Michael Spencer: To Know We’re Not Alone

Today I wish to direct your attention to a Michael Spencer post from several years back.

Lately I have been hitting hard on the question of what kind of people we as evangelicals are becoming.  I have approached this through the gay marriage issue and the issues of women’s equality that converge in complementarianism and purity culture.  Just this past week I have approached it through the church’s treatment of sexual offenders, which is problematic because in many places they are coddled while their victims are shamed, but in other places there are calls for their exclusion.  This is a difficult question because churches have a high volume of families with children and it seems unwise to allow sexual offenders access to such an environment, yet participation in the Church is a vital and necessary discipline of the Christian life so it is not right to exclude a certain class of Christians from church life because of the nature of their sin.  I think this piece is timely because it speaks to all of these themes.  Here is a sampling:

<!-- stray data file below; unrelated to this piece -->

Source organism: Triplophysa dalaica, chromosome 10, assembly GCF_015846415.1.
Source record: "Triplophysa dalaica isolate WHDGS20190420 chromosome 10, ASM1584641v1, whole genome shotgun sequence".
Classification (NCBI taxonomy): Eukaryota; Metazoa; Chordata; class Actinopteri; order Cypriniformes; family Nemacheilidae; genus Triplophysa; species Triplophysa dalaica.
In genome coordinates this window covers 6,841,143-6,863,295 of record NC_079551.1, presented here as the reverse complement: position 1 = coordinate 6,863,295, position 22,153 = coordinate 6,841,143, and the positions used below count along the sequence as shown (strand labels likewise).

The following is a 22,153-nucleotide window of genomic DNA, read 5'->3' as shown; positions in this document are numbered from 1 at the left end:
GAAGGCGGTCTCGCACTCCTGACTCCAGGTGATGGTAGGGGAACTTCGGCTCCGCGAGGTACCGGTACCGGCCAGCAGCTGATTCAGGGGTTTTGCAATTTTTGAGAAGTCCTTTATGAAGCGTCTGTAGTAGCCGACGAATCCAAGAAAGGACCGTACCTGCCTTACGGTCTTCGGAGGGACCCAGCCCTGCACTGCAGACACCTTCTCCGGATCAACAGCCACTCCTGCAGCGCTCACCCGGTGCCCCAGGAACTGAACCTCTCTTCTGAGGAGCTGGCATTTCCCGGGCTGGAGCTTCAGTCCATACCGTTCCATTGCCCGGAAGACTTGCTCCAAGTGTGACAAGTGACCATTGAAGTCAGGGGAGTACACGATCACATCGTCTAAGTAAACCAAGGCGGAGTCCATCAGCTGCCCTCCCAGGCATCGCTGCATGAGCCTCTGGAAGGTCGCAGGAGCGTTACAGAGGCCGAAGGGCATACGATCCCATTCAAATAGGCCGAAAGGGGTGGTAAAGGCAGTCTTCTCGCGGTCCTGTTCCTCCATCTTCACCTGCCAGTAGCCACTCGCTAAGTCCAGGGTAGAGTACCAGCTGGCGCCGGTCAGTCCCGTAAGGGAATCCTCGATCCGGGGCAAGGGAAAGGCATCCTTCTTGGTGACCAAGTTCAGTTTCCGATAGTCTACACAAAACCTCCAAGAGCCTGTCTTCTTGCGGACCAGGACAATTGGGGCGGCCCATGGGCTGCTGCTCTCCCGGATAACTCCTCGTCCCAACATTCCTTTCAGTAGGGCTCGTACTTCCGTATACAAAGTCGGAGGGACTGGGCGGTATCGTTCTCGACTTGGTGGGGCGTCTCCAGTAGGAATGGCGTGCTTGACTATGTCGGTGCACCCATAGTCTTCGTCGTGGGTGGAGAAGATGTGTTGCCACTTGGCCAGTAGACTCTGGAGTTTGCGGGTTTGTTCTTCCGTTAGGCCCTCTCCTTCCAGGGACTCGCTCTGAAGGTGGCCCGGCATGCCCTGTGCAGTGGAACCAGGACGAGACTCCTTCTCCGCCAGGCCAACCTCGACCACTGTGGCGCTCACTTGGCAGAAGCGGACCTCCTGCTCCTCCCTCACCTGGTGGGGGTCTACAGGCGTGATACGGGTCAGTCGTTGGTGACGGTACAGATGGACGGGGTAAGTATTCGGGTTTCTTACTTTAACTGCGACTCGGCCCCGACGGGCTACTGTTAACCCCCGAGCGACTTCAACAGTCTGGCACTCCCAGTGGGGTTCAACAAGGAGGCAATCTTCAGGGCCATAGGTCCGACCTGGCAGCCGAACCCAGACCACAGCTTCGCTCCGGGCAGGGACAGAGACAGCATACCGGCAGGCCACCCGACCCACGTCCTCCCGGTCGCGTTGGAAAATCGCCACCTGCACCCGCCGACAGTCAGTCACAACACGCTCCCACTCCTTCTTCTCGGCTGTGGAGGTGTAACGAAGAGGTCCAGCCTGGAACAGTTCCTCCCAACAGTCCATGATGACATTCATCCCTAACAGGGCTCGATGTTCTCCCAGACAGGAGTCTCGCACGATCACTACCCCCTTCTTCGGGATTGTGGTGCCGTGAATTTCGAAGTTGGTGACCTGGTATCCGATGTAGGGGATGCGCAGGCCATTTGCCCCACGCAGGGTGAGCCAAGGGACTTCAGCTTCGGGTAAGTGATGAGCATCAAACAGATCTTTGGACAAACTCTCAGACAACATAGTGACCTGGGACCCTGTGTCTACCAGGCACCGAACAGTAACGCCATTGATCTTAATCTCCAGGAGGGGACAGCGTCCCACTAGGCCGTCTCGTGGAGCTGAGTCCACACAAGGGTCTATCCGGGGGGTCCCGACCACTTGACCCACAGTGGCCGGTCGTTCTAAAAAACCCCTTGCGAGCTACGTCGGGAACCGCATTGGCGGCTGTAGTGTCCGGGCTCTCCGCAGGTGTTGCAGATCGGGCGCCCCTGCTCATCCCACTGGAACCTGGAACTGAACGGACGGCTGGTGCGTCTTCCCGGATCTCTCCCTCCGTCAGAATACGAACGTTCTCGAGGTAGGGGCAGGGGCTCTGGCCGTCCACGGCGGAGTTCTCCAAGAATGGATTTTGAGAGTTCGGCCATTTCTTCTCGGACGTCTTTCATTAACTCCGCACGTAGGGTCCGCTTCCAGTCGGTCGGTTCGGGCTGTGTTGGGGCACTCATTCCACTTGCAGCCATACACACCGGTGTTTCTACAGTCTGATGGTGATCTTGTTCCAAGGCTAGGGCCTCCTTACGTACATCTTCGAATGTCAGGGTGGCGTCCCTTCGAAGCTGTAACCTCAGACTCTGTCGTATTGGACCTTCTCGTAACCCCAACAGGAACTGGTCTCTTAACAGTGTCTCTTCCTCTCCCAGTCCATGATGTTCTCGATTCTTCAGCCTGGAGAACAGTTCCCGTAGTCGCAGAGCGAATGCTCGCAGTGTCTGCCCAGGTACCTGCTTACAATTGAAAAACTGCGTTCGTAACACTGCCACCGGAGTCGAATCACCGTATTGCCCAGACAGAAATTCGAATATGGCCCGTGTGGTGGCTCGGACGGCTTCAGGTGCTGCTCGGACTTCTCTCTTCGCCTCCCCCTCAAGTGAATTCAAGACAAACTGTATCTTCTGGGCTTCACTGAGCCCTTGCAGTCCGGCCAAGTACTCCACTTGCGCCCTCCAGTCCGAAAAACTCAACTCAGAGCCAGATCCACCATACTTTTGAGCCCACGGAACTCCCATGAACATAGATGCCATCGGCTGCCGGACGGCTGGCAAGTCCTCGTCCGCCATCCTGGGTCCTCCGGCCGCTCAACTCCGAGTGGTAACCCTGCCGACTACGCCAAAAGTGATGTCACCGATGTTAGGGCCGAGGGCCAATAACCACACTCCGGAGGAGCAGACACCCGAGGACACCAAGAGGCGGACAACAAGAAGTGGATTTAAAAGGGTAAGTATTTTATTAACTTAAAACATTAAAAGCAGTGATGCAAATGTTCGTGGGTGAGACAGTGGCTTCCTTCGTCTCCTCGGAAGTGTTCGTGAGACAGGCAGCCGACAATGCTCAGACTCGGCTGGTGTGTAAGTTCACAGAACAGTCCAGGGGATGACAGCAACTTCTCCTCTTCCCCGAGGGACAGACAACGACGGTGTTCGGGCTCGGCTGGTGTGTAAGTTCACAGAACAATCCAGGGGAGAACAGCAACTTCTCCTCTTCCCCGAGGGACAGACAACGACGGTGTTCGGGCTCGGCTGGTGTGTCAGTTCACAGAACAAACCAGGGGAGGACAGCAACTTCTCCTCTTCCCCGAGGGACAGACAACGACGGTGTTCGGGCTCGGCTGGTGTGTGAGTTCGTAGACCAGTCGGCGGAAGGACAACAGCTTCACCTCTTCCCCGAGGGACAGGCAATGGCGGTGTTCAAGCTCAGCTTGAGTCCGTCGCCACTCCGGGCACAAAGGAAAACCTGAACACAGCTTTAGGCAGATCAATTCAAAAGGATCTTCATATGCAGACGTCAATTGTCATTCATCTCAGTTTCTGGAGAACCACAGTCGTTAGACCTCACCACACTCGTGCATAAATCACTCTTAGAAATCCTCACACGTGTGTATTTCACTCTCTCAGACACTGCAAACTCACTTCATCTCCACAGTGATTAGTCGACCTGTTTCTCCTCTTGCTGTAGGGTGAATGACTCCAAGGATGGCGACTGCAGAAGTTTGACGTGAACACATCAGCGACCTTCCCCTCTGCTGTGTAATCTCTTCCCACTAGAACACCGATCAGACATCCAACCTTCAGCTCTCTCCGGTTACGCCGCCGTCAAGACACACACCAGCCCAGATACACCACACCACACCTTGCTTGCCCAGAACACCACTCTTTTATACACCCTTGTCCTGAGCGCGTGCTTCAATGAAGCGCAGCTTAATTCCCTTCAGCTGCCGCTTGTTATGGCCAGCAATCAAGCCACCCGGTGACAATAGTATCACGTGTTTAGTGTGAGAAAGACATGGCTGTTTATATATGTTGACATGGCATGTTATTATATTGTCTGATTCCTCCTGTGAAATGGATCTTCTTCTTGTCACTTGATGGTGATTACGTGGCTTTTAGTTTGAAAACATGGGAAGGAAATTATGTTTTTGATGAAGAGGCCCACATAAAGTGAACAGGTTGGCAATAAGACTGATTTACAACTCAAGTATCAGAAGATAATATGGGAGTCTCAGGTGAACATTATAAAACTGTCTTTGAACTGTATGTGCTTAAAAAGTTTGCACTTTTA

Over and over, Jesus reached into the lives of people like that preacher. The last, lost, least, losers. The unacceptable, the unreformable. The failures and the frauds. Those whose lives could not be tidied up with a little cultural religion. And from that, we have constructed a Jesus who prefers the “good Christian.” A Jesus who wants moralizing and religious superficiality. A Jesus who hardly needs to die for us, because a little exhortation to do better and keep on the straight and narrow are more our style. A Jesus without a cross, but with smiles and blessings for our homes and marriages full of “Christian moral values.”

So what kind of people are we becoming as evangelicals?  Are we becoming people who prefer to continue going through the motions of believing that everything is OK?  Are we truly leading others to a Jesus who went out of His way to reach the last, lost, least, and losers of the world, or are we inviting them to join in an exercise of denial and self-deception?  Are our churches and communities places where moralizing and religious superficiality are the order of the day, where Jesus doesn’t need to die for us because all we need is a little exhortation to do better and try harder, to stay on the straight and narrow, to apply good principles for a happier life?  Or are they places where all are welcome and it is truly safe to show our humanness and brokenness?

Read: To Know We’re Not Alone

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